Texas Panhandle woman shares thoughts in letters to editor
HARTLEY, Texas (AP) — This newspaper’s most prolific writer of letters to the editor lives in a stucco house in the town of Hartley (population 540), 14 miles south of Dalhart.
The Amarillo Globe-News reports she seldom has the television on and has never had a boring day in her life, which turned 86 years earlier this month.
Nona Goodman speaks fluent Portuguese, Spanish and English, but minored in French in college. If called upon — and if not — she can play a tune on the Navajo flute.
She is always working on a book, the latest a treatise that is on the floor by her chair in the living room — an opus called “The Complete Writings of Emily Carr.”
“Look at this thing,” she said. “It’s so dang big — 900 pages.”
What Goodman likes to do more than anything is write. Not email or Facebook posts, though she goes to daughter Becky Vincent’s home to borrow the computer for that, many of those postings in Portuguese. No, she prefers the old-fashioned way of putting thoughts down on paper with pen.
“The post office loves to see me coming,” she said. “I buy stamps by the load.”
Much of Goodman’s writings are directed to the Amarillo Globe-News offices — specifically to Director of Commentary David Henry. She gets up in the morning, pours herself a cup of coffee, reads the newspaper — along with a few other things — and then gets out her legal pad and pen.
“I have to write,” she said. “It’s almost like air or food or water. It just flows. I don’t even have to think about what I write. I guess it’s stream of consciousness almost. Now, sometimes I have to cross something out and think, ‘No, you better not write that.’”
Henry was recently asked how many letters he’s received from Goodman over the years.
“Hundreds,” he said. “Thousands.”
When Goodman heard that, she cackled, something she does a lot.
“I always look forward to going to my mailbox, and seeing an envelope from Hartley,” Henry said. “The letters come on an almost daily basis — rain, sleet or snow, as the saying goes.”
“Nona is what I wish more readers would be — dedicated and opinionated, but never disrespectful or inappropriate,” Henry said. “She says what is on her mind, has her say, and moves on. And she is not afraid to have her name tacked onto her thoughts.”
Goodman prefers to keep her opinions quiet on political figures. Let’s just say she has a bit of voter’s remorse. She’s an avid reader of the opinion page obviously, even grudging respectfulness for syndicated liberal columnist Leonard Pitts.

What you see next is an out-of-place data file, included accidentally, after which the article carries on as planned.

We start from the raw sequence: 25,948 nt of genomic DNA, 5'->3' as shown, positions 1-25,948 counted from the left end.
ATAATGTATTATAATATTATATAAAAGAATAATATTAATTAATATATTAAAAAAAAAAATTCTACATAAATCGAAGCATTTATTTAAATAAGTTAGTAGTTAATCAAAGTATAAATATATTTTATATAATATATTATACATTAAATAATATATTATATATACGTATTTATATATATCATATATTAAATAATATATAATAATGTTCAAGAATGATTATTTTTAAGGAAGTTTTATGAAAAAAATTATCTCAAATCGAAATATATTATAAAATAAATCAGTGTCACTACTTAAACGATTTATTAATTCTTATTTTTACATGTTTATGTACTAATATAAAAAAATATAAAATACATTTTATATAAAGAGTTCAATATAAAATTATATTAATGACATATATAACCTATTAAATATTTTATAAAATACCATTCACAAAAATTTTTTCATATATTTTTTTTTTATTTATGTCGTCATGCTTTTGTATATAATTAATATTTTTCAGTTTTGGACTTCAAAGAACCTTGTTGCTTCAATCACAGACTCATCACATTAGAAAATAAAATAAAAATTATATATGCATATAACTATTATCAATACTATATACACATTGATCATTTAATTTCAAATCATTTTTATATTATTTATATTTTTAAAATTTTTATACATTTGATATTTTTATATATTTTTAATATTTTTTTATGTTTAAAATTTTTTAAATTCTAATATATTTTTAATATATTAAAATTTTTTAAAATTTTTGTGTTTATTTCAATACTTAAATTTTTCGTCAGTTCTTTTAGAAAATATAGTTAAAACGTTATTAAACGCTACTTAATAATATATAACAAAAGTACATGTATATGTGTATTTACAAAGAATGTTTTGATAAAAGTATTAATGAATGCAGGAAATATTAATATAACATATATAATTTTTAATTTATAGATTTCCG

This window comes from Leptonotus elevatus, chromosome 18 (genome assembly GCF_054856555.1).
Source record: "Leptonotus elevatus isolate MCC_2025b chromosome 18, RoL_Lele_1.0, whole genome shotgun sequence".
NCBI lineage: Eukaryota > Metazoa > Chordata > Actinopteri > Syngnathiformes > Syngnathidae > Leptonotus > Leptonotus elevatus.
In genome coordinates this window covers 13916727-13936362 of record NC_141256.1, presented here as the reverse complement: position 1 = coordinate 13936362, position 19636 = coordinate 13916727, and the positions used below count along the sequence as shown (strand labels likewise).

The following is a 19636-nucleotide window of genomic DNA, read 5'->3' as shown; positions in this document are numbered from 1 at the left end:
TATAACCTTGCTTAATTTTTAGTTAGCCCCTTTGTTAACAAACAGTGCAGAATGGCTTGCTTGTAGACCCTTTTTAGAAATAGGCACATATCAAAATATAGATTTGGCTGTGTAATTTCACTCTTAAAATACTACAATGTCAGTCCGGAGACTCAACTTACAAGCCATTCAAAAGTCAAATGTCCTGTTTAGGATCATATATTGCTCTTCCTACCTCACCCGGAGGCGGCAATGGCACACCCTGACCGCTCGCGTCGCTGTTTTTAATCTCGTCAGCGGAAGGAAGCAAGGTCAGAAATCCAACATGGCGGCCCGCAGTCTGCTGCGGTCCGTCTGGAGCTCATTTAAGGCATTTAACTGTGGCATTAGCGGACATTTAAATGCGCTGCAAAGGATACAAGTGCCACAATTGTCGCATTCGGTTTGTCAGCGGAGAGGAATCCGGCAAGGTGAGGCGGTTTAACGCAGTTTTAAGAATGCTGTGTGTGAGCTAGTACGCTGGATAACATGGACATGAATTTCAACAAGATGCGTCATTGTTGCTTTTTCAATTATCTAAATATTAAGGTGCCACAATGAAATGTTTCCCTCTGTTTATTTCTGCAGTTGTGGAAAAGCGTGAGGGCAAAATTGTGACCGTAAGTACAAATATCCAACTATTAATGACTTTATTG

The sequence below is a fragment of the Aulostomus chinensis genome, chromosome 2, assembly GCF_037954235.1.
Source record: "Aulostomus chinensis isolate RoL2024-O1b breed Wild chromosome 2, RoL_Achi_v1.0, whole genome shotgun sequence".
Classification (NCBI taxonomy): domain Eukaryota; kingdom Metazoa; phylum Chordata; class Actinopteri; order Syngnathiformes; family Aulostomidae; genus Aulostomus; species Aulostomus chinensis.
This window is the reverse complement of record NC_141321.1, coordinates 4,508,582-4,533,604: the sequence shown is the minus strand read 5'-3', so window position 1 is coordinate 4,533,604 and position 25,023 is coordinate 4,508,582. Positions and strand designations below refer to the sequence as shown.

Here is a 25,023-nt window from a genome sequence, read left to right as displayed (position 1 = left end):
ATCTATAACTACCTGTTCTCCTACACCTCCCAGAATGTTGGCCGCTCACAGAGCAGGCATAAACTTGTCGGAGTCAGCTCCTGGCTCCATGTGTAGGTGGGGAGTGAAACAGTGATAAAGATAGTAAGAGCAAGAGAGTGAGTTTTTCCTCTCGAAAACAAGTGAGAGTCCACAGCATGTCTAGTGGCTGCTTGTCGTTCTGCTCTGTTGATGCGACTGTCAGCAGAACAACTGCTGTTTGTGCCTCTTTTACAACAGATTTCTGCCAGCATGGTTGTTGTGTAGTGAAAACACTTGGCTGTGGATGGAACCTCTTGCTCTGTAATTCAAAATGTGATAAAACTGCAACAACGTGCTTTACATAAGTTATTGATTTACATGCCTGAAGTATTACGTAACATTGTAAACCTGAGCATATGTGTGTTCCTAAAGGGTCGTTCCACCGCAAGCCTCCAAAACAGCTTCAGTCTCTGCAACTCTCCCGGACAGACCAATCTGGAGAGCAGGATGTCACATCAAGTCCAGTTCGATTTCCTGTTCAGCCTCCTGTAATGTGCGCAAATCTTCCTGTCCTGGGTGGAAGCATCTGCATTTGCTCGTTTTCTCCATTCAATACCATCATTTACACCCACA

“If I react to something, I want to tell somebody about it,” she said. “I’m sure he (Henry) gets tired of it, but the thing about letters, they’re not invasive. You can take it or leave it. With a phone call, it takes up your time. You can’t get away. And TV, it just assaults you.”
Goodman has outlived two husbands, but will never outlive life. She was the daughter of Baptist missionaries, and lived from age 8 to high school graduation in Brazil, one reason she speaks fluent Portuguese.
Her dad was an interim Baptist pastor in Dalhart while she was in college in Arkansas. She came to visit her parents about the same time Dennis Schulz returned home from college at Texas Tech and went to his old home church.
They met, and a couple of years later, they married. Dennis left Tech to attend school with Goodman at Ouachita Baptist in Arkansas.
“Oh, he griped the whole time — ‘Oh, these roads are terrible.’ I just wanted to say, ‘Why don’t you go back to Texas?’” she said.
They were married for more than 40 years, spent time in Brazil as missionaries before he returned to a family farm near Hartley. He died in 1997. Delano Goodman, a second husband, died in 2002.
In addition to writing and reading, Goodman paints, goes to the senior citizens center in Dalhart, heads to an assisted living center there as well, and just listens as residents talk.
She has little time for TV. She might call her daughter to see if the cable can be repaired after it’s been a month without service.
“Now sometimes I turn it on at 5:30 and watch (ABC news anchor) David Muir,” she said, “because he’s so cute and you can understand every word he says.”
But most of the time, this delightful woman stays in her kitchen/office/art studio. Silence has a sound all its own. It’s a beautiful hum that can scare people, she said, but one she craves. That’s when she does her thinking and writing.
“Thinking is fun. That’s one of the advantages of getting old. You can put your feet up and go anywhere in the world. It’s right up here,” said Goodman, pointing to her busy head.
Information from: Amarillo Globe-News, http://www.amarillo.com